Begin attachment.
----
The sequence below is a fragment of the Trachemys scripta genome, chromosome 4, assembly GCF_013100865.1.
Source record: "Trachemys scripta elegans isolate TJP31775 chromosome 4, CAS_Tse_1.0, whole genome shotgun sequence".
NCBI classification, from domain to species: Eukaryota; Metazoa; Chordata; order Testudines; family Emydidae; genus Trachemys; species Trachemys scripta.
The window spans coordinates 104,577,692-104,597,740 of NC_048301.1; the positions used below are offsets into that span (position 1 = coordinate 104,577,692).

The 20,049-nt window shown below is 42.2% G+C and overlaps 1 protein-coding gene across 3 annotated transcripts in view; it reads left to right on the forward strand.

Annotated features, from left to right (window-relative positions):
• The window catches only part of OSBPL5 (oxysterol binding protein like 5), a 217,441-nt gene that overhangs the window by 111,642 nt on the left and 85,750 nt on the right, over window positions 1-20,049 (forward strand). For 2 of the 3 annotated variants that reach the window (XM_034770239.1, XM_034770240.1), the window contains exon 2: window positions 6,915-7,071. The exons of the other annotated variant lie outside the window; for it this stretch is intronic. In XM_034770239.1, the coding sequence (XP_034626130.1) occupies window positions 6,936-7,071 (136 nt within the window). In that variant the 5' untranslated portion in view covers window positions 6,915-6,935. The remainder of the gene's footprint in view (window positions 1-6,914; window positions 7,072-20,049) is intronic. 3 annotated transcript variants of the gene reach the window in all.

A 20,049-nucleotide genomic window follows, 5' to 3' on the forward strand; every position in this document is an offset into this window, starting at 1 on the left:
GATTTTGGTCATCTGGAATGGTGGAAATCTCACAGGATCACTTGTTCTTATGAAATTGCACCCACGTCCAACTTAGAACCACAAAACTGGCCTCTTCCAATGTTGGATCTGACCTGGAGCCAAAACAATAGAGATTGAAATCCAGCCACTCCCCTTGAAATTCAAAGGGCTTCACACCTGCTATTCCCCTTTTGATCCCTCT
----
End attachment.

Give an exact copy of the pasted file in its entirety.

The sequence below is a fragment of the Trachemys scripta genome, chromosome 4, assembly GCF_013100865.1.
Source record: "Trachemys scripta elegans isolate TJP31775 chromosome 4, CAS_Tse_1.0, whole genome shotgun sequence".
NCBI classification, from domain to species: Eukaryota; Metazoa; Chordata; order Testudines; family Emydidae; genus Trachemys; species Trachemys scripta.
The window spans coordinates 104,577,692-104,597,740 of NC_048301.1; the positions used below are offsets into that span (position 1 = coordinate 104,577,692).

The 20,049-nt window shown below is 42.2% G+C and overlaps 1 protein-coding gene across 3 annotated transcripts in view; it reads left to right on the forward strand.

Annotated features, from left to right (window-relative positions):
• The window catches only part of OSBPL5 (oxysterol binding protein like 5), a 217,441-nt gene that overhangs the window by 111,642 nt on the left and 85,750 nt on the right, over window positions 1-20,049 (forward strand). For 2 of the 3 annotated variants that reach the window (XM_034770239.1, XM_034770240.1), the window contains exon 2: window positions 6,915-7,071. The exons of the other annotated variant lie outside the window; for it this stretch is intronic. In XM_034770239.1, the coding sequence (XP_034626130.1) occupies window positions 6,936-7,071 (136 nt within the window). In that variant the 5' untranslated portion in view covers window positions 6,915-6,935. The remainder of the gene's footprint in view (window positions 1-6,914; window positions 7,072-20,049) is intronic. 3 annotated transcript variants of the gene reach the window in all.

A 20,049-nucleotide genomic window follows, 5' to 3' on the forward strand; every position in this document is an offset into this window, starting at 1 on the left:
GATTTTGGTCATCTGGAATGGTGGAAATCTCACAGGATCACTTGTTCTTATGAAATTGCACCCACGTCCAACTTAGAACCACAAAACTGGCCTCTTCCAATGTTGGATCTGACCTGGAGCCAAAACAATAGAGATTGAAATCCAGCCACTCCCCTTGAAATTCAAAGGGCTTCACACCTGCTATTCCCCTTTTGATCCCTCT